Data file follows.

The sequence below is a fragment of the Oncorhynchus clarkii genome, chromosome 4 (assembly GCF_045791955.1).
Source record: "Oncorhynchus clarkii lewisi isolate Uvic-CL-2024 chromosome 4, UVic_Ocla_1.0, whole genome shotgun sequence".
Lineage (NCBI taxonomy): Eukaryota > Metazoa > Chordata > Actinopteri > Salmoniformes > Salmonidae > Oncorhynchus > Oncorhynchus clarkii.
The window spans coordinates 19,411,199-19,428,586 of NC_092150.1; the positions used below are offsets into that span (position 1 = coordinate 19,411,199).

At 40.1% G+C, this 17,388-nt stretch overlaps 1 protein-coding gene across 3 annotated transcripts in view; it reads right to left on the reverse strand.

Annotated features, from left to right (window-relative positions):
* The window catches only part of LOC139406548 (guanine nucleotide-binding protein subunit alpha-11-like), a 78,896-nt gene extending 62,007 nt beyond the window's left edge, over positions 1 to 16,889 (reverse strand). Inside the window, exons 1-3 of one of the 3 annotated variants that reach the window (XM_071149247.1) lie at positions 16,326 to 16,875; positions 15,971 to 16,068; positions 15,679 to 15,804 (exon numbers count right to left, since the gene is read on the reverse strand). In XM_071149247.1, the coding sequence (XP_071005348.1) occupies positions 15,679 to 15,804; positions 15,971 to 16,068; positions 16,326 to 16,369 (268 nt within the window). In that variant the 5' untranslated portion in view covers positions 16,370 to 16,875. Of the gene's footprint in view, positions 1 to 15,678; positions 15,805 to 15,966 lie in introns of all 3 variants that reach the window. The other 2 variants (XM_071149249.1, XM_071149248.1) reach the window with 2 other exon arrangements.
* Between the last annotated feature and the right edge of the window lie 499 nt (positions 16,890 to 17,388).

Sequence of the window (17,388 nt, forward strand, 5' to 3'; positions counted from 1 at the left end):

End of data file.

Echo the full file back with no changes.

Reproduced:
The sequence below is a fragment of the Oncorhynchus clarkii genome, chromosome 4 (assembly GCF_045791955.1).
Source record: "Oncorhynchus clarkii lewisi isolate Uvic-CL-2024 chromosome 4, UVic_Ocla_1.0, whole genome shotgun sequence".
Lineage (NCBI taxonomy): Eukaryota > Metazoa > Chordata > Actinopteri > Salmoniformes > Salmonidae > Oncorhynchus > Oncorhynchus clarkii.
The window spans coordinates 19,411,199-19,428,586 of NC_092150.1; the positions used below are offsets into that span (position 1 = coordinate 19,411,199).

At 40.1% G+C, this 17,388-nt stretch overlaps 1 protein-coding gene across 3 annotated transcripts in view; it reads right to left on the reverse strand.

Annotated features, from left to right (window-relative positions):
* The window catches only part of LOC139406548 (guanine nucleotide-binding protein subunit alpha-11-like), a 78,896-nt gene extending 62,007 nt beyond the window's left edge, over positions 1 to 16,889 (reverse strand). Inside the window, exons 1-3 of one of the 3 annotated variants that reach the window (XM_071149247.1) lie at positions 16,326 to 16,875; positions 15,971 to 16,068; positions 15,679 to 15,804 (exon numbers count right to left, since the gene is read on the reverse strand). In XM_071149247.1, the coding sequence (XP_071005348.1) occupies positions 15,679 to 15,804; positions 15,971 to 16,068; positions 16,326 to 16,369 (268 nt within the window). In that variant the 5' untranslated portion in view covers positions 16,370 to 16,875. Of the gene's footprint in view, positions 1 to 15,678; positions 15,805 to 15,966 lie in introns of all 3 variants that reach the window. The other 2 variants (XM_071149249.1, XM_071149248.1) reach the window with 2 other exon arrangements.
* Between the last annotated feature and the right edge of the window lie 499 nt (positions 16,890 to 17,388).

Sequence of the window (17,388 nt, forward strand, 5' to 3'; positions counted from 1 at the left end):